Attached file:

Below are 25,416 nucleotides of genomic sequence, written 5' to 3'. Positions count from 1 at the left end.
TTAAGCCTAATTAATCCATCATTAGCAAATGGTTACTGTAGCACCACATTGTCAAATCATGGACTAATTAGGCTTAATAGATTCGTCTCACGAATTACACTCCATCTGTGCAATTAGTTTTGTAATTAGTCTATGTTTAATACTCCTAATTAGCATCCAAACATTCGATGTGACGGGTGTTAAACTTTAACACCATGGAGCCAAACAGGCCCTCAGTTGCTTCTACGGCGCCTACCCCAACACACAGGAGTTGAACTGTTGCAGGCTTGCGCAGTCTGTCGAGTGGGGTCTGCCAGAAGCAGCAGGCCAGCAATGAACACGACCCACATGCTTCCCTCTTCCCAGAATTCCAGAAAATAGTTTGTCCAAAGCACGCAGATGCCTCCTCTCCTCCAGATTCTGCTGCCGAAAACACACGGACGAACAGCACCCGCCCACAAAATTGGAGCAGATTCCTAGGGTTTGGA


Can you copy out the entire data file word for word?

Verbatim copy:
Below are 25,416 nucleotides of genomic sequence, written 5' to 3'. Positions count from 1 at the left end.
TTAAGCCTAATTAATCCATCATTAGCAAATGGTTACTGTAGCACCACATTGTCAAATCATGGACTAATTAGGCTTAATAGATTCGTCTCACGAATTACACTCCATCTGTGCAATTAGTTTTGTAATTAGTCTATGTTTAATACTCCTAATTAGCATCCAAACATTCGATGTGACGGGTGTTAAACTTTAACACCATGGAGCCAAACAGGCCCTCAGTTGCTTCTACGGCGCCTACCCCAACACACAGGAGTTGAACTGTTGCAGGCTTGCGCAGTCTGTCGAGTGGGGTCTGCCAGAAGCAGCAGGCCAGCAATGAACACGACCCACATGCTTCCCTCTTCCCAGAATTCCAGAAAATAGTTTGTCCAAAGCACGCAGATGCCTCCTCTCCTCCAGATTCTGCTGCCGAAAACACACGGACGAACAGCACCCGCCCACAAAATTGGAGCAGATTCCTAGGGTTTGGA